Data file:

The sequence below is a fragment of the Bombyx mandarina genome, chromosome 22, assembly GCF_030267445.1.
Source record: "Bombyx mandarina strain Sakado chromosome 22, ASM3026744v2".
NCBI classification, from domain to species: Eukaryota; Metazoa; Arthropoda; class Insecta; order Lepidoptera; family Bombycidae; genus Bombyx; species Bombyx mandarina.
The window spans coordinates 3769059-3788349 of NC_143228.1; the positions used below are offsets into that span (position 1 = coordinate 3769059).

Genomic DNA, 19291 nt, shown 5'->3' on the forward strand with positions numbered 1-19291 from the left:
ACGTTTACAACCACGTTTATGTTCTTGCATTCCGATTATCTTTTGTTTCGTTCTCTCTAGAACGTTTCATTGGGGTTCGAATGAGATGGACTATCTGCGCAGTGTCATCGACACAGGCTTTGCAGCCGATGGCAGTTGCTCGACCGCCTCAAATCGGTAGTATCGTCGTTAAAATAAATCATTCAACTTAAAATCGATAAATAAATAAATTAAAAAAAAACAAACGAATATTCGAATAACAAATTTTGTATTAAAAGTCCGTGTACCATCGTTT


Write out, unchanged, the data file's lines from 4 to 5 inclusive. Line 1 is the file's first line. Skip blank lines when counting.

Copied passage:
The window spans coordinates 3769059-3788349 of NC_143228.1; the positions used below are offsets into that span (position 1 = coordinate 3769059).

Genomic DNA, 19291 nt, shown 5'->3' on the forward strand with positions numbered 1-19291 from the left: